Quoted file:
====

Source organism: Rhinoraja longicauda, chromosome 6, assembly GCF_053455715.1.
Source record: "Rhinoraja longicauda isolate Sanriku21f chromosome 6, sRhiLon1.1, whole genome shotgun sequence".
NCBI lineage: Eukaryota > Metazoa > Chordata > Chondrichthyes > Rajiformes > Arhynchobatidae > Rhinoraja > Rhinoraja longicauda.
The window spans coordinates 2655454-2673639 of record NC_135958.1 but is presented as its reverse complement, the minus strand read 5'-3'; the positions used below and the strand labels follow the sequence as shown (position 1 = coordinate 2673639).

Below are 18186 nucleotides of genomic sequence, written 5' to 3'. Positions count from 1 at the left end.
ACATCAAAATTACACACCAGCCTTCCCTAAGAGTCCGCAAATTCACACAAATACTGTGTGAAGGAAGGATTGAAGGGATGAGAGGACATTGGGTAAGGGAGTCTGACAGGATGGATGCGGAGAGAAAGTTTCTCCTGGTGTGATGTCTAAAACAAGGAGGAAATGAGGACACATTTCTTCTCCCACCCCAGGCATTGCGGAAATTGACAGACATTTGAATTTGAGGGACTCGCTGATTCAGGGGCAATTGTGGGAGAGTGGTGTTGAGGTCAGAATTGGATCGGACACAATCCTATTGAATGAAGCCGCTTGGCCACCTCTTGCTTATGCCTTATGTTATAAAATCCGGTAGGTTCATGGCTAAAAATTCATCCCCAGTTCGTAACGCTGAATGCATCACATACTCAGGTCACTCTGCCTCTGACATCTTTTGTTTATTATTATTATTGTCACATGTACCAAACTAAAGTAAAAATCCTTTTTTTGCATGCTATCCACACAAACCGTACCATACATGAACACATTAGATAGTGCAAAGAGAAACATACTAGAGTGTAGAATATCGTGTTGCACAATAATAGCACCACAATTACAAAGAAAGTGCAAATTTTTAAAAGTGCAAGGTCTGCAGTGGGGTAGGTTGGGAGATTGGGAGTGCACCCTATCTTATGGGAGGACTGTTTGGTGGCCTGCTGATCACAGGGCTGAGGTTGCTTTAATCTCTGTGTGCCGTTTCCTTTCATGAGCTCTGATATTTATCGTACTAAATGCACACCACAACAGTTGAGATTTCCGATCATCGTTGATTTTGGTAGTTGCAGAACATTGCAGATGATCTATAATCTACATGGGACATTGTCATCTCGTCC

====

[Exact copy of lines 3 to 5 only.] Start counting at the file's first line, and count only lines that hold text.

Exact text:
NCBI lineage: Eukaryota > Metazoa > Chordata > Chondrichthyes > Rajiformes > Arhynchobatidae > Rhinoraja > Rhinoraja longicauda.
The window spans coordinates 2655454-2673639 of record NC_135958.1 but is presented as its reverse complement, the minus strand read 5'-3'; the positions used below and the strand labels follow the sequence as shown (position 1 = coordinate 2673639).

Below are 18186 nucleotides of genomic sequence, written 5' to 3'. Positions count from 1 at the left end.